Regardless of these criticisms, please do not be dertracted from reading this as it is a nice conclusion to the Cantos. I also wouldn't advise reading this without reading all three previous parts of the Cantos either as you WILL get lost in all the references to previous events. As a few previous reviewers have stated, there are a few plot lines that are not brought to a satisfactory conclusion but tying up all the loose ends doesn't leave any room for the imagination so I'm not overly concerned about that.

In conclusion, read, enjoy, and if necessary skip the sections with the religious rheteric.


Crop Circles: Signs, Wonders and Mysteries
Crop Circles: Signs, Wonders and Mysteries
by Steve & Karen Alexander
Edition: Paperback
Price: 6.99

3 of 3 people found the following review helpful
4.0 out of 5 stars Great photos - bad rhetoric, 7 May 2012
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The photographs in this book are about as good as you're going to get with the crop circles subject. They are full colour, large reprints and handily organised into category by design type. However, the author's introduction and prose is biased, unproven and devoid of interest. The idea should have been to supplement the photos with some background information to help the reader to understand the various patterns; but the style of writing is bordering on moronic. Do yourself a favour: buy the book, marvel at the photos, just ignore the text.


Out Of Town (The Remixes)
Out Of Town (The Remixes)
Price: 7.49

0 of 1 people found the following review helpful
4.0 out of 5 stars Out Of Town (The Remixes), 13 Feb 2012
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I tend to find remix albums something of a conumdrum: they invariably contain formulaic club mixes and the odd dub and are generally nothing to write home about. This - however - succeeds in managing to remain faithful to the original whilst adding an extra dimension to the record. Some of the popular tracks from Out Of Town are covered more than once but for once it really doesn't matter; the whole thing works as one long record.

I always liked North Shore the most on the original and it is treated to two wonderful mixes here (or four if you count the included instrumental versions) with the Max Essa remix particularly stunning. Gambarra likewise is well covered but it is the other tracks that stand out here: the mix of Paloma is sensational and Ray Mang's Under The Stars is a personal highlight.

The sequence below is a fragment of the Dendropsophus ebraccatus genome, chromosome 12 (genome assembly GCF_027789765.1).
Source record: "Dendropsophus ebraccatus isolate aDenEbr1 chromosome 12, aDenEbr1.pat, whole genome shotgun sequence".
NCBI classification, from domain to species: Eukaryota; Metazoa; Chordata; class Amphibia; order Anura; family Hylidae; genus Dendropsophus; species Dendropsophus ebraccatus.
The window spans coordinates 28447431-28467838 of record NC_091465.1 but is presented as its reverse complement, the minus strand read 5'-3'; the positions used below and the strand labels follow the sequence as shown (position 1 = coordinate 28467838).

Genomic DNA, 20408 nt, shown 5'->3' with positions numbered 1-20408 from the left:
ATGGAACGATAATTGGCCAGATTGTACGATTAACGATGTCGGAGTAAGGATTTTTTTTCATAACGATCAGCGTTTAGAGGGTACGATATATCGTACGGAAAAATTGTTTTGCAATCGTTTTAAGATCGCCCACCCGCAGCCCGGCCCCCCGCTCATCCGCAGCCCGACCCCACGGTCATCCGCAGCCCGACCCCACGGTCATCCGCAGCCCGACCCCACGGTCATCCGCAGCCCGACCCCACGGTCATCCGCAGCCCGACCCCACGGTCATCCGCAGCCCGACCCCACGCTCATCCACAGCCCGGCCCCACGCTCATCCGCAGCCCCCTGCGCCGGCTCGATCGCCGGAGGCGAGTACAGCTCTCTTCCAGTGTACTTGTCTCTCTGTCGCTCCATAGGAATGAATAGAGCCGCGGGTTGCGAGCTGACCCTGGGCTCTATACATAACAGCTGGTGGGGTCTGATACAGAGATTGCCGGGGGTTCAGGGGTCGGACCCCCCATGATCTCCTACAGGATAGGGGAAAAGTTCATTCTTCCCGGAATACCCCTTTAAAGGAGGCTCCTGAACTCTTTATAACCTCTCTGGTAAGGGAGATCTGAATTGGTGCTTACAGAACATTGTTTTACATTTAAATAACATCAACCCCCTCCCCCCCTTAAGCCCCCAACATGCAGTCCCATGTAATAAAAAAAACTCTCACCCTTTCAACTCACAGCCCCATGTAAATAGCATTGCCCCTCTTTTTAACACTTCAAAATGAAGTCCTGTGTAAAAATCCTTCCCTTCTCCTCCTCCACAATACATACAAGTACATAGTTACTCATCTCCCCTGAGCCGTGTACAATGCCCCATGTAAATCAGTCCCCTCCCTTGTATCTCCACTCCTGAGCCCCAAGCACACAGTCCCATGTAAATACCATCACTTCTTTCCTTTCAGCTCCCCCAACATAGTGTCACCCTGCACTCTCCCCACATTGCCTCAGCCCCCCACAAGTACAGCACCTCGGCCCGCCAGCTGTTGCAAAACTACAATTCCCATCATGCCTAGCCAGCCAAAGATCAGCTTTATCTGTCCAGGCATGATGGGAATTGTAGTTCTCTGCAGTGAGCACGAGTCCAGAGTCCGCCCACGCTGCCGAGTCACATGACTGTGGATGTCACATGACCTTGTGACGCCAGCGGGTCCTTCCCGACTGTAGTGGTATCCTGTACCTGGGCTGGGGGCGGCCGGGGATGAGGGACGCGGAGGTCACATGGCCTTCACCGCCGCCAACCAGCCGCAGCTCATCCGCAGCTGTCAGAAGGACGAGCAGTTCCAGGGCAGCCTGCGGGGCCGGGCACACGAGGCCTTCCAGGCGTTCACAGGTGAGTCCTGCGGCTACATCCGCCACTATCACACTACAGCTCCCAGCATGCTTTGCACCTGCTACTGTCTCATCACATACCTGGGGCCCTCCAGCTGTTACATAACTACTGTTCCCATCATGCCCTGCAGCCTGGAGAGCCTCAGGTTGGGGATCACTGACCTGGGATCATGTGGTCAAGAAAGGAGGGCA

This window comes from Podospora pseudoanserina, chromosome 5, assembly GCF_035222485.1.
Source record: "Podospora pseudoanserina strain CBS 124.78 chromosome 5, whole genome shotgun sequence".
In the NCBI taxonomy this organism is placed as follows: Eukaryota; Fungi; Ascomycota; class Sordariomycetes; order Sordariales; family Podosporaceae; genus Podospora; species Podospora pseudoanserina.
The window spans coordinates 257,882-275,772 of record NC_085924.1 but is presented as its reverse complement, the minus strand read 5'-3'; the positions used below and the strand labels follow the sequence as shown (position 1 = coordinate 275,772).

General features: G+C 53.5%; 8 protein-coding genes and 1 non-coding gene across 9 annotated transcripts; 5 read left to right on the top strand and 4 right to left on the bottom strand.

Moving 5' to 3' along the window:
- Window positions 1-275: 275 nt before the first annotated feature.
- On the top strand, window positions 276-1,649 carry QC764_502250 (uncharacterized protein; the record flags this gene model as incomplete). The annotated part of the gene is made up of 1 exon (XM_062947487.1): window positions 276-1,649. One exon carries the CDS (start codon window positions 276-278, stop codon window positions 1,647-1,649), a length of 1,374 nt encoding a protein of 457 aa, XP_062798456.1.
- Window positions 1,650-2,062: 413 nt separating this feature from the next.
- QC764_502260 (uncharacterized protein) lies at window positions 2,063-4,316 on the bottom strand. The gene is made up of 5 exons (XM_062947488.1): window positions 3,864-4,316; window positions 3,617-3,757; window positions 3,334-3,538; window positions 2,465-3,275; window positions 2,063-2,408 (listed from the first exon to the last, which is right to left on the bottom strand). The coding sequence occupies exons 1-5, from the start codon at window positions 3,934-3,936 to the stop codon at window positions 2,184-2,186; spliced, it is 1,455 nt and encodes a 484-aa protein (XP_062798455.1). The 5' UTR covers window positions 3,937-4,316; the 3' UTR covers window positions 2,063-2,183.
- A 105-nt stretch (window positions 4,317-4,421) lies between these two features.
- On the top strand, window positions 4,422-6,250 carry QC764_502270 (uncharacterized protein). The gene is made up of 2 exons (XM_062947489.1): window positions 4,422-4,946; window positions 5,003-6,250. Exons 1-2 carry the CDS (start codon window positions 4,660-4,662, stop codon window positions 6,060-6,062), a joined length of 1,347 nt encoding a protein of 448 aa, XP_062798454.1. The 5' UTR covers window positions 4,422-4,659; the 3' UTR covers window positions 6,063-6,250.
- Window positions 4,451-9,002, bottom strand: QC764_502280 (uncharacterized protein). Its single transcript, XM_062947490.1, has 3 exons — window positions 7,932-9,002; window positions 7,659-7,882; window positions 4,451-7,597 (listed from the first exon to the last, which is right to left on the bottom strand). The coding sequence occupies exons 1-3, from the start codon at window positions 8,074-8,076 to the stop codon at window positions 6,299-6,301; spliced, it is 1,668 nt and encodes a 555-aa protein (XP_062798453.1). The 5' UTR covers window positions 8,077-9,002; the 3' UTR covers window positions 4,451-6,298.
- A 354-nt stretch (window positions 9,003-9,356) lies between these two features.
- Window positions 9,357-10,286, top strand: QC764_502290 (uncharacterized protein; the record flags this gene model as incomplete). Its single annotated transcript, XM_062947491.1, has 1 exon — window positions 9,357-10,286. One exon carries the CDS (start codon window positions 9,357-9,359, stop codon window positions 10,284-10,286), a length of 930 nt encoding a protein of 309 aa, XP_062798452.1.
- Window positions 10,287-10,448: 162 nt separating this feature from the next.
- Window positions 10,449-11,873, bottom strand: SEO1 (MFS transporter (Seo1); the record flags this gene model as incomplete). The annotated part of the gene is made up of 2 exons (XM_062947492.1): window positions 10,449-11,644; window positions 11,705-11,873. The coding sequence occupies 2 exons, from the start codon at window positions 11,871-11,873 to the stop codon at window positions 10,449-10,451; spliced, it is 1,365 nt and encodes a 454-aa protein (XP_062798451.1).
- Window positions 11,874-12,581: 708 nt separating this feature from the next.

This genre is well-trodden and each artist usually ends up emulating one of the better known "chill out" artists. However, Cantoma has created a sound all to themselves, weaving into their record elements of Chicane, Zero 7, Jon Hopkins and even Shakatak. Overall, a well worked album that compliments the original.


Hed Kandi - Beach House
Hed Kandi - Beach House
Offered by b68solutions
Price: 9.75

8 of 8 people found the following review helpful
3.0 out of 5 stars Beach House finally dies a death, 7 Jun 2010
This review is from: Hed Kandi - Beach House (Audio CD)
Well, what can I say? Beach House has been deteriorating for a few years now and has finally given up the ghost. There is nothing on discs 1 or 3 that can hold a light to anything on BH 0402 or 0403, barring the great latin-threaded Sinfonia Della Notte (and even this is severely chopped down from the near 7 minute Afterlife club edit, which is an inexplicable decision.) No Snooze, no Solu Music, no Kaskade, no Fac 15. Quite frankly, I'm disappointed it's come to this.
Why the three stars? Disc 2 is a solid mix with some great tracks, especially those by Myomi and Mambana. But it's just a re-hash of tracks that have already appeared on (numerous) Hed Kandi albums, including the Beach House series. If you're new to Beach House, it may be worth a look for disc 2 alone but for seasoned BH fans, download the full version of Sinfonia and don't bother with the rest.


Sony NWZX1050B X Series 16GB MP4 Walkman with WIFI
Sony NWZX1050B X Series 16GB MP4 Walkman with WIFI

2 of 2 people found the following review helpful
4.0 out of 5 stars Great sounding Sony Walkman, 25 Aug 2009